Gé ni dleghar dona bardaibh eolus i ffedhaibh ina i ndeachuibh dlegar doibh a cubhaid techta do urmuisi, do aithne fria cluais aignedh.

"Though the bards are not required to have a knowledge of letters and syllables [or versefeet], they must be able to distinguish and recognise correct consonance by ear and by thought."

Bretha Nemed Déidenach is one of the two principal surviving remnants of the celebrated Old Irish Bretha Nemed law school, believed to have been written in the early eighth century in Munster. The sole surviving copy is part of Trinity College, Dublin MS 1317 H.2.15B, and was transcribed by Dubhaltach Mac Fhirbhisigh; one of the final traditionally trained Gaelic scholars from a scholarly northern Connacht family; a translator, historian and genealogist who died in 1671.

And whose most well known book was published in 2004, more than three-hundred years after it had been written: Leabhar na nGenealach, The Great Book of Irish Genealogies.

"A bard, then: without the prerogative of learning, but intellect alone", is not a literary poet "fobith na frithgnat / because they do not study", the eDIL also tells us in one of the many citations of ancient texts for the page-filled word "bard".

Citing this second part of the above line ("because they do not study") as being in the second volume of Swiss linguist and Celticist Rudolf Thurneysen's great four volume masterwork on Irish metrics, translated from 10th and 11th century Middle Irish into German from the mass of metrical material in the Book of Ballymote.

Mittelirische Verslehren II ("Middle Irish Versification II"), also known as Córus bard cona bairdni ("The hierarchy of bards with its bardic composition/craft - bairdne"), the precised contents of which are in the table of learning requirements prefacing George Calder's seminal 1917 English translation of the four primary critical bardic books contained in the Medieval Irish and North British student poet's primary critical text, aka, Handbook of the Learned, Auraicept na n-Éces.

Thurneysen aided in his endeavor by fellow 20th and 19C Celticist without whom the Yeatsean greatness of modern Irish verse would not have happened, Whitely Stokes.

That covers everything in the science of Irish verse from the meters specific to each of the sixteen grades of bards in the two classifications of Sóer ("Free") Bard, and Dóer ("Servile") Bard, to the learning requirements, meters and fees charged by each individual grade of literary Filí poet for their compositions.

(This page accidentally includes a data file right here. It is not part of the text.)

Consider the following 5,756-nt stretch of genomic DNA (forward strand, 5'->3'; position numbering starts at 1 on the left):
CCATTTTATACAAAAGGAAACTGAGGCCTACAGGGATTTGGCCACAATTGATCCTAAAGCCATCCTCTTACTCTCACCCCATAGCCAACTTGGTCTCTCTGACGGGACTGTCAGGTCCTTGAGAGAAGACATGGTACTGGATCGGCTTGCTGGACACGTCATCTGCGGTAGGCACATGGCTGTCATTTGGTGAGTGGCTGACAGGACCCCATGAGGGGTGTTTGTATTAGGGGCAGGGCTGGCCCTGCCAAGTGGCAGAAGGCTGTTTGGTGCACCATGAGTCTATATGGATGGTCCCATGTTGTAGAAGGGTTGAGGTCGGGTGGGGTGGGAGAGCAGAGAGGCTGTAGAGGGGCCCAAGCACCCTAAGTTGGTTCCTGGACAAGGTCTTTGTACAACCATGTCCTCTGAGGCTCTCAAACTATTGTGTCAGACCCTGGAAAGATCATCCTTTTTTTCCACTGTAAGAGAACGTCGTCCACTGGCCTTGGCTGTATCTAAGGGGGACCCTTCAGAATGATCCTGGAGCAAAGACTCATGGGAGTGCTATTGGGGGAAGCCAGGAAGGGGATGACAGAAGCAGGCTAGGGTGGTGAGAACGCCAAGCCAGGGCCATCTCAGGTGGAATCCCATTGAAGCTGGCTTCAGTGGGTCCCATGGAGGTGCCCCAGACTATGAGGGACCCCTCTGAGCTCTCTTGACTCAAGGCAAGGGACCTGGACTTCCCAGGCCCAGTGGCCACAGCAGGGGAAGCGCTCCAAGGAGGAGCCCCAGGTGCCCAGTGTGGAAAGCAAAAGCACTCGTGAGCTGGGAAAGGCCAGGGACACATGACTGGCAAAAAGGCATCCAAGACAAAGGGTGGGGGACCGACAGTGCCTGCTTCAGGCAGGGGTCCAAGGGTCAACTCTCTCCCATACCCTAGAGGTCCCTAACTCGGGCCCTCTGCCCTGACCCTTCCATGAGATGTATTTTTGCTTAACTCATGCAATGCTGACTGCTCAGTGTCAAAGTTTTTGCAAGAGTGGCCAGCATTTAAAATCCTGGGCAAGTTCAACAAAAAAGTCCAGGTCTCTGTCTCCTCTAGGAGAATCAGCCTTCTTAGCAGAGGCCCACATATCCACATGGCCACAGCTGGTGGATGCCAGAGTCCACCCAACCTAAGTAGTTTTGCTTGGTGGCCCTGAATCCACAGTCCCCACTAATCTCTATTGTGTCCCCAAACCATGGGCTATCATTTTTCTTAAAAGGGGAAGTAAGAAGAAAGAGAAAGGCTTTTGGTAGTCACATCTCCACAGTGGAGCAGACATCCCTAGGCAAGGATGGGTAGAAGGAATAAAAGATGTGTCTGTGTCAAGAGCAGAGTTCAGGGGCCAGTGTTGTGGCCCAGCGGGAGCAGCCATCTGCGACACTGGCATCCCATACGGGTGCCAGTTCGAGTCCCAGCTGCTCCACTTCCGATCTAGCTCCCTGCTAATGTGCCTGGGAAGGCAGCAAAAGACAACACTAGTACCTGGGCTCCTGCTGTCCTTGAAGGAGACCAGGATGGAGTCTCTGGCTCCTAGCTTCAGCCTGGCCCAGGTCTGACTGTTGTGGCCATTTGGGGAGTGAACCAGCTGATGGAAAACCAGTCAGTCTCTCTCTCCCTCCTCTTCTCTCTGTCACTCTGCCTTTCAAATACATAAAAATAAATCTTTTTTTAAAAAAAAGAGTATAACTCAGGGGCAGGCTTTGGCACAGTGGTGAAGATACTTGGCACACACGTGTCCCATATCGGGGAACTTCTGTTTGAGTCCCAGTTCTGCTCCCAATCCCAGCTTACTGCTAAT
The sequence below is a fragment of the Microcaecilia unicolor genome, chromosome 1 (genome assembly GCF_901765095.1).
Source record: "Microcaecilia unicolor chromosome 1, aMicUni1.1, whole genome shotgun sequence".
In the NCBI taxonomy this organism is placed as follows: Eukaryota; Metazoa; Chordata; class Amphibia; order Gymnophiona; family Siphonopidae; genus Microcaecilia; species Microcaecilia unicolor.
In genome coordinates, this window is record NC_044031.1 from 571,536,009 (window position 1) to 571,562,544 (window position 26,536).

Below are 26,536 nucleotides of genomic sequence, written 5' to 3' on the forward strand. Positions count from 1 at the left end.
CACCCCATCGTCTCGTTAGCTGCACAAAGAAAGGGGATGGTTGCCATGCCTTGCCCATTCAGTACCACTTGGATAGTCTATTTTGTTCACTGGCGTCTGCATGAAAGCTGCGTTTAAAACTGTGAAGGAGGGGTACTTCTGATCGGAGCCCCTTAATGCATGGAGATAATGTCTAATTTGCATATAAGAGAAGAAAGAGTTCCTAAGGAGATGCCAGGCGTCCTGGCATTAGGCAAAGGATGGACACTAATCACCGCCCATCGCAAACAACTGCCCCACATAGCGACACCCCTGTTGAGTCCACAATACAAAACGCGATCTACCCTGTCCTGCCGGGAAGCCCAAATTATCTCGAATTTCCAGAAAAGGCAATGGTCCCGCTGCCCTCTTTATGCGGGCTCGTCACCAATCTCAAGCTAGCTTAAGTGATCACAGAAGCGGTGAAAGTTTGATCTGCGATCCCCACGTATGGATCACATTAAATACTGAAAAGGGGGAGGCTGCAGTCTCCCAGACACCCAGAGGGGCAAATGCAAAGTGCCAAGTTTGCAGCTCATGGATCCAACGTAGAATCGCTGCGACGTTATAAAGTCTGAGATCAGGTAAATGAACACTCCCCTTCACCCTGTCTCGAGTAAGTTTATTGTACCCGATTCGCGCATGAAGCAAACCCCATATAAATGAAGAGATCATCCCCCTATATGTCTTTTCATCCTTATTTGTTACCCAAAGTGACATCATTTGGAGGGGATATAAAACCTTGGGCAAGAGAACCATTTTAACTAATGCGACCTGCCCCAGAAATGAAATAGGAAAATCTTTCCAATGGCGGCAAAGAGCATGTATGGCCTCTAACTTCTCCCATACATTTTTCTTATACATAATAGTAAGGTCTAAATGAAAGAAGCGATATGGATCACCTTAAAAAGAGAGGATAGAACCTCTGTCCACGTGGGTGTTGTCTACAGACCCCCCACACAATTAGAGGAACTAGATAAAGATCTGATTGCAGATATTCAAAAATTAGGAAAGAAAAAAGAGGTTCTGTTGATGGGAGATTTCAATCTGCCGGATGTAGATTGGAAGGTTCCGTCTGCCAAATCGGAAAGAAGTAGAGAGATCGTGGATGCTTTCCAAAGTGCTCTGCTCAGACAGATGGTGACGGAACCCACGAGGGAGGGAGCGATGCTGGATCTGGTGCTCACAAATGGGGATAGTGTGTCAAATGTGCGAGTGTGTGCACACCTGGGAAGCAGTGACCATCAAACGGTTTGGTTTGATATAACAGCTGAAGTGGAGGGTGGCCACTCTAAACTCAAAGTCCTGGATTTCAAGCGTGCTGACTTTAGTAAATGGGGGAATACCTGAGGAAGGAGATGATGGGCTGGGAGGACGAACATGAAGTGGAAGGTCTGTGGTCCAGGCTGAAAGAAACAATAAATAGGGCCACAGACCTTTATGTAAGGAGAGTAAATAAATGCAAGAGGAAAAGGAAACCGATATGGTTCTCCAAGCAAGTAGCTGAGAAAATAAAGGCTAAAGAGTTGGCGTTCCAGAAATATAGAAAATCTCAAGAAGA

~

When bardic intellects "without the prerogative of learning" the trade on the twelve/sixteen year curriculum, are devoid of curiosity for the Filí curriculum, ignorant of Auraicept na n-Éces, the Precepts of Poetry, they can and often will wander directionless without a formal discipline imposed by this felicitously fixed literary course.

And without knowledge of the basics; amorphous, orderless, at a perpetual beginner's level, the tenth-grade ollaire remains an "apple" at the bottom of Her island's courtly poetry tree.

As we learn from one of the glosses in Uraicecht na Ríar ('Primer of Stipulations'), the Old Irish law tract on the status of poets, describing the ollaire as: fuirseoir gan dán - "a buffoon without skill"; whose specific metre was buaingnech, from the root word for "drinking cup", and a satirical composition due a payment of nothing at all.

One that has not transitioned through the twenty-tale learning requirements of the three bardic sub-grades: ollaire, taman, drisac, and without even knowledge of the two-leaved fochloc, "their art as slender as a sprig of brooklime" facing upward to diligently climb five more literary grades of poetic wisdom, before reaching the "noble stream" of the penultimate literary grade of Anruth: "at the heart and in the middle of their disciples who are learning from them."

Said to be named for four reasons; that we learn from the scholar of Irish linguistics and uncle of Dalkey novelist, Maeve; in D.A. Binchy's translation of a 16C copy of a 7C legal tract Edward Lhuyd acquired from Ó Gnímh (Agnew, a bard belonging to the O'Neill of Clannaboy), published in Volume II (of VII) Corpus Iuris Hibernici, Early Irish Law, informing the Reader that the Anruth is known for: "the splendor of their teaching, for the numerousness of their interpretations, for the eloquence of their speech, for the extent of their knowledge. Indeed they are found in each division of learning, whether poetry or Latin learning, or historical learning, the only thing being that they have not reached the summit."

Boland herself is on record as stating she was put off this very male Gaelic poetry tradition that has no female role models in it, and has no life-long interest in it, and I assume no real knowledge of it, because she was repelled from the Irish bardic tradition because there are no women poets in it, and more importantly, perhaps, by all the patronising patriarchal pseudo-poets in the Dublin pubs when she was a young person.

These poets, as most are today, were wholly ignorant of the textual nuts and bolts of the bardic tradition, having not read many if even any of the texts themselves; but, as poets today do, pretended they were experts on it to those without any experience or knowledge.